Australia’s first PBS-subsidised treatment for adults living with increasingly prevalent inflammatory oesophagus disease launched today

Experts calling for timely diagnosis & treatment of eosinophilic oesophagitis (EoE)

You may not have heard of eosinophilic oesophagitis (EoE) (e-o-sin-o-FILL-ik-uh-sof-uhJIE-tis), but this immune system disease identified only a few decades ago, is on the rise. So much so, that it’s currently estimated to afflict one in 2,000 Aussie adults.  

EoE occurs when a specific type of white blood cell (eosinophils) builds up in the lining of the oesophagus (tube that connects the mouth with the stomach), causing difficulty swallowing, chest pain, regurgitation of food, and/or food getting stuck. It is also reportedly associated with anxiety and depression in some EoE patients.  

The good news is, that eligible adults living with this lifelong, debilitating disease will gain access to a new treatment listed on the Pharmaceutical Benefits Scheme (PBS) from today (May 1, 2022).

Jorveza® (budesonide) represents Australia’s first Therapeutic Goods administration (TGA)-approved, and PBS-subsidised treatment for adults living with EoE. The medication belongs to a group of medications known as corticosteroids or anti-inflammatories.

According to Gastroenterologist from Eastern Health, Dr Sanjay Nandurkar, Melbourne, treatment is crucial to prevent permanent damage to the oesophagus.

“If left untreated, 30 to 50 per cent of people living with EoE are at risk of food suddenly becoming stuck in the oesophagus (food impaction), which may require removal in the emergency department.

“Treatment to control the build-up of eosinophils in the oesophagus, and the resulting inflammation and fibrosis [tissue thickening or scarring] is needed to prevent the oesophagus becoming permanently damaged,” said Dr Nandurkar.

“Permanent damage to the oesophagus can cause scarring, and may also cause the oesophagus to narrow, further increasing the risk of both food getting stuck in your throat, and emergency hospitalisation.

“Today’s PBS listing of a new treatment for Australians living with EoE will improve treatment access for Australian adults living with the disease,” Dr Nandurkar said.

EoE is mainly caused by an allergic reaction to food, although environmental allergens, such as pollen, animals, mould, and dust mites may also be involved, says Gastroenterology Staff Specialist at St Vincent’s Hospital, and Director at St Vincent’s Centre for Swallowing and Oesophageal Disorders, Dr Santosh Sanagapalli, Sydney.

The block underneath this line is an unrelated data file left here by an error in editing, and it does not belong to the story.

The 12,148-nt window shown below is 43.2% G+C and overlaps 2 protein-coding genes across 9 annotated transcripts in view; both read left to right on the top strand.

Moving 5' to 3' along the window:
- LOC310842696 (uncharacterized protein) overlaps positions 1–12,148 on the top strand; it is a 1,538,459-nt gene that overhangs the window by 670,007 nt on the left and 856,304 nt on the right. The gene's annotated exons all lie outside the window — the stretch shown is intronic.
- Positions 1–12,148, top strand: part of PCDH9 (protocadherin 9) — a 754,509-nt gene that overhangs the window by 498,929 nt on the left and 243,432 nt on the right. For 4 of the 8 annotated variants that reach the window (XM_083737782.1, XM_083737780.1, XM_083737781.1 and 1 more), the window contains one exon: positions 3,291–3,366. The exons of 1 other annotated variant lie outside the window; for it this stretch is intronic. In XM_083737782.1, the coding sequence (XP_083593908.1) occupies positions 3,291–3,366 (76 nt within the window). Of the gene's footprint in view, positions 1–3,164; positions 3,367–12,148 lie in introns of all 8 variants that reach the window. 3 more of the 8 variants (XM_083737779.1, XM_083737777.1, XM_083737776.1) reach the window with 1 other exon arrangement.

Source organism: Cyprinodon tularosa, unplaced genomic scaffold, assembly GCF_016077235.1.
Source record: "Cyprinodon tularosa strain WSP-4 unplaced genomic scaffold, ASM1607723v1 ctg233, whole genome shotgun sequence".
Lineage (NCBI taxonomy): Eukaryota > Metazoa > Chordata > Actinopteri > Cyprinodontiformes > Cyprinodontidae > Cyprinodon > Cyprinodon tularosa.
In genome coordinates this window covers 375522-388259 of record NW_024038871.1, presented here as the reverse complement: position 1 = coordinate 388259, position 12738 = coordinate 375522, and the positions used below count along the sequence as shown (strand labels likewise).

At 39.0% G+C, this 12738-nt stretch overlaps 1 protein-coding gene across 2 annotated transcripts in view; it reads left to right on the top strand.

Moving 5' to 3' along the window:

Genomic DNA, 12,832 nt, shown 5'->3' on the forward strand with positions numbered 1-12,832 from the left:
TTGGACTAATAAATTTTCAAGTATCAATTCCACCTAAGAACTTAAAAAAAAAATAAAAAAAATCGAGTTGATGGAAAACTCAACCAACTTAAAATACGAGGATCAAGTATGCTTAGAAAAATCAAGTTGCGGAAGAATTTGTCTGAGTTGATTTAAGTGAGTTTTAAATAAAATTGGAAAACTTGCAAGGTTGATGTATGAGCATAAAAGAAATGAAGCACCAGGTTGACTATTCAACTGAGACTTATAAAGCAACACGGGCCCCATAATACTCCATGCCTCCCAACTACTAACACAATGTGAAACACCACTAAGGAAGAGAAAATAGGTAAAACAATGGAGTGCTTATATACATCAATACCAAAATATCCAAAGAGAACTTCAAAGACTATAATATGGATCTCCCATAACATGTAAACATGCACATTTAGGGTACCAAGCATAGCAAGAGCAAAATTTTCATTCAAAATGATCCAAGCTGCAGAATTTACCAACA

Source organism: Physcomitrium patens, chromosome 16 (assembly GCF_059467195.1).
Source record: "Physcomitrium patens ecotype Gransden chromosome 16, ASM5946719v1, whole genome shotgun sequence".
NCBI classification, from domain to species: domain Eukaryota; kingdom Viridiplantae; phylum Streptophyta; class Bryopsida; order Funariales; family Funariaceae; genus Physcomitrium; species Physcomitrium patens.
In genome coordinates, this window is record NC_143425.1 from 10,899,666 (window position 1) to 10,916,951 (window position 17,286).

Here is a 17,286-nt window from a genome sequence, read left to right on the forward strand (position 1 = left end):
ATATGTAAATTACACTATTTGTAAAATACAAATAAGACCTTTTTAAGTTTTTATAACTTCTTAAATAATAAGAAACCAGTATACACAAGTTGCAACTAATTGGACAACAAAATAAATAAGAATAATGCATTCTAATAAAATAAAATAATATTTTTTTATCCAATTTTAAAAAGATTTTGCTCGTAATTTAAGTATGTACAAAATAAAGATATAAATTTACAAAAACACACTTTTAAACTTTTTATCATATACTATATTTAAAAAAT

“Around 75 per cent of those living with EoE have a history of other allergies, such as hay fever, eczema or asthma.

“Although there is currently no cure for EoE, treatment aims to significantly reduce the build-up of eosinophils, thereby reducing inflammation, fibrosis and associated symptoms,” Dr Sanagapalli said.

“Current treatment involves either an elimination diet or anti-inflammatory medication. Endoscopic procedures might also be required in some patients,” said Dr Sanagapalli.

Hockey Hockey team captain and croupier, James, 20, Melbourne, wrestled with swallowing food and chest pain for more than six years before his EoE diagnosis.

“I began to experience trouble when swallowing food in my early teens. At first, I felt a tightness down my throat. Then eventually, I began to vomit when eating,” James said.

He has since trialled a range of EoE-related treatments in a quest to effectively manage his debilitating disease. 

“I currently take medication every day, and I am mindful of just how fast I eat, and how food moves through my oesophagus. 

“Given EoE is a really complicated, long-term disease, with no known cure, being able to effectively manage its symptoms with timely and affordable treatment, is crucial,” said James.

Founder and CEO of patient advocacy group, ausEE Inc., and mother to an 18-year-old daughter living with EoE, Sarah Gray, Sunshine Coast, welcomed today’s reimbursement of a new treatment option for those living with EoE.

“Prior to the approval and availability of Jorveza in Australia, many patients living with EoE used ‘off label’, sub-optimal medications typically designed for asthma, or proton pump inhibitor (PPI) medication.

“The PBS listing of Jorveza therefore, provides those living with EoE access to an affordable medication that is specifically designed for the treatment of EoE,” Sarah said.

“New treatments are crucial for the disease, given EoE can seriously compromise the lives of patients and their families.

“Due to a fear of food obstruction, patients living with EoE may experience anxiety and/or depression,” said Sarah.

“They may also avoid group occasions involving food due to fear of choking and the public embarrassment from this which can lead to social isolation, further compounding anxiety and depression.”

To learn more about Jorveza®, refer to the product’s Consumer Medicine Information (CMI) here, or speak to your doctor or pharmacist.

For further help and social support, reach out to ausEE Inc. on 1300 923 043

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